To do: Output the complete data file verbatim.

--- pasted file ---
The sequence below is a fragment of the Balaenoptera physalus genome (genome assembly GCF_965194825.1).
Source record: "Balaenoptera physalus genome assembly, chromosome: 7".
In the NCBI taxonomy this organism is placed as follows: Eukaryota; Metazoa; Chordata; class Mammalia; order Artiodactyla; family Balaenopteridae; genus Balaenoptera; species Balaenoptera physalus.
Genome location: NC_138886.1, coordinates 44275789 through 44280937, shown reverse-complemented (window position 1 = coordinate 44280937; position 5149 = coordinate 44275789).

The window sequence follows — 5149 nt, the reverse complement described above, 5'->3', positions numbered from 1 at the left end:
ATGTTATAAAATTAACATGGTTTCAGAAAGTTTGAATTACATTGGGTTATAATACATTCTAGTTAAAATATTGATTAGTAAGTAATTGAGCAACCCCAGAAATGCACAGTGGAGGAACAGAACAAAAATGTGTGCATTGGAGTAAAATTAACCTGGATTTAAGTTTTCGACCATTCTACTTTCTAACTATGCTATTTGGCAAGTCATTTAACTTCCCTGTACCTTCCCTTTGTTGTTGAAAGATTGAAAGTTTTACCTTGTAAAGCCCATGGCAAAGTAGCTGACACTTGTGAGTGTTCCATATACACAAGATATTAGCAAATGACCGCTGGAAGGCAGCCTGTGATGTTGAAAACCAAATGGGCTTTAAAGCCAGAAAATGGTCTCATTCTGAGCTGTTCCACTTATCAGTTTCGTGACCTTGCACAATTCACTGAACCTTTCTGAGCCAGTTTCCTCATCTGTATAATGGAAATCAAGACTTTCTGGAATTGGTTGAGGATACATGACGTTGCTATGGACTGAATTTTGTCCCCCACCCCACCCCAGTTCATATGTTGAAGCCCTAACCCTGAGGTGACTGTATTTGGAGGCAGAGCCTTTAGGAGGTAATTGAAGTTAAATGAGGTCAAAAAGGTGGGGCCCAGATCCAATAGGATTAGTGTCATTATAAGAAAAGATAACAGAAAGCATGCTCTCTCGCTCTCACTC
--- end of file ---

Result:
The sequence below is a fragment of the Balaenoptera physalus genome (genome assembly GCF_965194825.1).
Source record: "Balaenoptera physalus genome assembly, chromosome: 7".
In the NCBI taxonomy this organism is placed as follows: Eukaryota; Metazoa; Chordata; class Mammalia; order Artiodactyla; family Balaenopteridae; genus Balaenoptera; species Balaenoptera physalus.
Genome location: NC_138886.1, coordinates 44275789 through 44280937, shown reverse-complemented (window position 1 = coordinate 44280937; position 5149 = coordinate 44275789).

The window sequence follows — 5149 nt, the reverse complement described above, 5'->3', positions numbered from 1 at the left end:
ATGTTATAAAATTAACATGGTTTCAGAAAGTTTGAATTACATTGGGTTATAATACATTCTAGTTAAAATATTGATTAGTAAGTAATTGAGCAACCCCAGAAATGCACAGTGGAGGAACAGAACAAAAATGTGTGCATTGGAGTAAAATTAACCTGGATTTAAGTTTTCGACCATTCTACTTTCTAACTATGCTATTTGGCAAGTCATTTAACTTCCCTGTACCTTCCCTTTGTTGTTGAAAGATTGAAAGTTTTACCTTGTAAAGCCCATGGCAAAGTAGCTGACACTTGTGAGTGTTCCATATACACAAGATATTAGCAAATGACCGCTGGAAGGCAGCCTGTGATGTTGAAAACCAAATGGGCTTTAAAGCCAGAAAATGGTCTCATTCTGAGCTGTTCCACTTATCAGTTTCGTGACCTTGCACAATTCACTGAACCTTTCTGAGCCAGTTTCCTCATCTGTATAATGGAAATCAAGACTTTCTGGAATTGGTTGAGGATACATGACGTTGCTATGGACTGAATTTTGTCCCCCACCCCACCCCAGTTCATATGTTGAAGCCCTAACCCTGAGGTGACTGTATTTGGAGGCAGAGCCTTTAGGAGGTAATTGAAGTTAAATGAGGTCAAAAAGGTGGGGCCCAGATCCAATAGGATTAGTGTCATTATAAGAAAAGATAACAGAAAGCATGCTCTCTCGCTCTCACTC